ORGULLO LATINOReading time: 4 minutes
Why are reggaetón collaborations only happening now?
For Latinos, reggaetón has long been a beloved and essential music genre.
Born from a fusion of Jamaican dancehall, reggae en español, el underground, and American hip-hop, the genre has long been a powerful tool for speaking out against oppression and giving voice to marginalized communities.
It has also served as a source of pride for many urban, low-income communities that have been historically underrepresented. Indeed, in its earliest days, many reggaetón songs alluded to the discrimination the Black English-speaking Panamanians experienced. From the outset, this made reggaetón not just a music genre but a vehicle for social commentary and a form of activism.
Its underlying spirit has lived on through modern-day artists, such as Bad Bunny, who have used their platform and artistic abilities to showcase the current obstacles facing society through their music.
And the popularity of these artists has seen its popularity snowball in recent years. Between 2016 and 2017, the number of Spanish-language songs on the Hot 100 chart skyrocketed from four to 19, becoming the fifth-largest music genre in the United States. Puerto Rican reggaetón artist, Luis Fonsi, meanwhile, boasts the coveted title of being the second-most streamed video in history, with "Despacito".
Now, big names in the mainstream pop world are tapping into the power of reggaetón by collaborating with its most celebrated artists. Justin Bieber, Ed Sheeran, and many others have teamed up with reggaetón artists such as Bad Bunny and Daddy Yankee to produce chart-topping hits that have taken the world by storm.
But while many see it as a sign of cross-cultural appreciation, some critics have raised concerns that these pop stars are simply trying to boost their own profiles by piggybacking on the success of reggaetón without respecting the genre’s roots as a voice for marginalized communities.
The rise of reggaetón collaborations
Collaborations between English-speaking artists and Latino reggaetón artists have been taking place for nearly two decades.
Back in 2005, Daddy Yankee collaborated with US rapper Snoop Dogg on "Gangsta Zone" and again with Fergie in 2007 for “Impacto”.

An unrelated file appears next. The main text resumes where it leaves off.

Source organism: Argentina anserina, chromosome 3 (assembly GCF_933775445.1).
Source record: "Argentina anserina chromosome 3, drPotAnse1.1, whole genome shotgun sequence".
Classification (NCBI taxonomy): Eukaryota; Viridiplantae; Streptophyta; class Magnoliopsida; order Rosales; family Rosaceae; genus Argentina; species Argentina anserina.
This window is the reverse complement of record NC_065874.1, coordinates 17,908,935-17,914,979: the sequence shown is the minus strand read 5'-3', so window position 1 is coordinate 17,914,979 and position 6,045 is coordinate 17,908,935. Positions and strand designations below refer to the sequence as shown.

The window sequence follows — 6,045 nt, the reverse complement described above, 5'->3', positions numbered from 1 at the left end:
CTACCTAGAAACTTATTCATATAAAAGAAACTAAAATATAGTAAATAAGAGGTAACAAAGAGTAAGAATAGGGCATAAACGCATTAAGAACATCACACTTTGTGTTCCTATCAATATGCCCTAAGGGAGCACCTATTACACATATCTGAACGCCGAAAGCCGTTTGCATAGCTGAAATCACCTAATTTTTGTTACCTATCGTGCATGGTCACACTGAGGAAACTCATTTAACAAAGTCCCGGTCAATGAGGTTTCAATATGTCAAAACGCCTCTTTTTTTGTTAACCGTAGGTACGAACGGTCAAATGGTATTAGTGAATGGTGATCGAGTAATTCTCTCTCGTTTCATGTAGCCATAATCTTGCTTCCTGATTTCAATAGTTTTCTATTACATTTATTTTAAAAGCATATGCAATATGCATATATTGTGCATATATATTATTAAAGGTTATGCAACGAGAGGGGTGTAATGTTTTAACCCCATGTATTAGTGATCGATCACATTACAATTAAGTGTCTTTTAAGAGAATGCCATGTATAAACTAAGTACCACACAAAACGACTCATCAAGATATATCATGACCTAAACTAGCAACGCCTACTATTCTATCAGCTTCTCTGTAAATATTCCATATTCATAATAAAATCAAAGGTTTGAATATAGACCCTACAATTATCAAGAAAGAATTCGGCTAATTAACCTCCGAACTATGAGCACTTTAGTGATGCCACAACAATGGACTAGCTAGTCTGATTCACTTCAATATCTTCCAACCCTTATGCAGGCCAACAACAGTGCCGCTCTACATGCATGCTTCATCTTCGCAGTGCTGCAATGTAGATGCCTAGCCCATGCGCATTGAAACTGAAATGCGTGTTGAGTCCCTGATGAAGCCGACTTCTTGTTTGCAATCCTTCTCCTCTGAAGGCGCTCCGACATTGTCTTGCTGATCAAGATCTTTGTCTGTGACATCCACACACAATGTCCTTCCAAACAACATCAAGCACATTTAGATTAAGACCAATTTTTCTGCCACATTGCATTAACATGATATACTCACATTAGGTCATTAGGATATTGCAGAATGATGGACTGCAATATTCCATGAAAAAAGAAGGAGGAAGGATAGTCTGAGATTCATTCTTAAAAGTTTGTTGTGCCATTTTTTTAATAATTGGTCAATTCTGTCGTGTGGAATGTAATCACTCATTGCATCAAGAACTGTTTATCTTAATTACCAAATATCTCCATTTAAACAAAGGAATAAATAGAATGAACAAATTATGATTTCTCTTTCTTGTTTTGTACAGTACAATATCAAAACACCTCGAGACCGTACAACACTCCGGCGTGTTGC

Don Omar joined forces with Fat Joe, N.O.R.E., LDA, and Manuel Alejandro Ruiz for 2005's "Reggaetón Latino". And in 2009, Wisin & Yandel featured 50 Cent and T-Pain in the popular hit, "No Dejemos Que Se Apague".
However, collaborations have exploded in recent years, becoming not only popular songs but record-breaking hits. DJ Snake featured Cardi B, Ozuna, and Selena Gómez on the smash hit "Taki Taki.", which debuted at No. 1 on Billboard's Hot Latin Songs Chart in 2018 and Justin Bieber’s inclusion on "Despacito" became the most streamed song of all time, according to Universal Music Latin Entertainment.
But where before, non-English-speaking artists would typically ask (and potentially pay) for a collaboration with a US star, now the reverse is true.
And some suggest that the increasing appearances of English-speaking artists only now is telling. Reggaetón has skyrocketed in popularity in recent years and, the thinking goes, in order to remain relevant, English-speaking artists are suddenly jumping on the bandwagon.
In other words, the recent explosion in such collaborations suggests a desire to tap into the success of reggaetón rather than because it will bring its messages and values to a wider audience. For some, this is viewed as a form of cultural cherry-picking, in which white English-speaking artists pick out the parts of Latino culture that suits their commercial interests while overlooking the traditions or meanings behind them.
“Though non-English vocals might not dominate the charts in all English-speaking countries, its impact in recent years is undeniable,” writes Sam Higgins in Vogue. “English-speaking artists are recognizing the success of their Spanish peers – and realizing the possibilities that open up.”
Are music collaborations a good thing?
Collaborations between English-speaking artists and Latino artists have been on the rise in recent years, with many of these collaborations resulting in chart-topping hits. However, not all of these collaborations are created equal. Some songs can feel like a forced fusion, orchestrated by record labels in the hopes of achieving wild success.
For example, Madonna's 2019 single "Medellín" featuring Maluma, peaked at No. 18 on the Billboard US Hot Latin Songs chart. However, it received mixed reviews, with one criticism stemming from Madonna's lyrics that seemed to make light of the city's drug violence. The singer's non-local status only amplified the backlash.
However, there are collaborations that feel more organic and successful, such as New York rapper Cardi B's hit song "I Like It" featuring J. Balvin and Bad Bunny.
The fusion of rap and reggaetón flows naturally, and Cardi B's Dominican heritage undoubtedly adds a degree of authenticity to the song. The music video has amassed over 1.2 billion views on YouTube and won Song of the Summer at the MTV Video Music Awards.
In this sense, music collaborations can be seen to produce a healthy challenge for artists, especially when the artist they team up with produces other genres of music. Working together increases the artist's creativity and allows both to learn skills and techniques from one another.
It also allows artists to enter a new creative process in which they can complement each other's strengths while reaching new audiences. For example, speaking about his motivation to bring Beyoncé on the remix of "Mi Gente," J Balvin said: “I don’t want to make music only for Latinos.”
But it’s also important there is a genuine connection and understanding of each other's cultures to make it work. When done right, these collaborations can broaden the reach of Latin music and showcase its vibrancy and beauty to the world.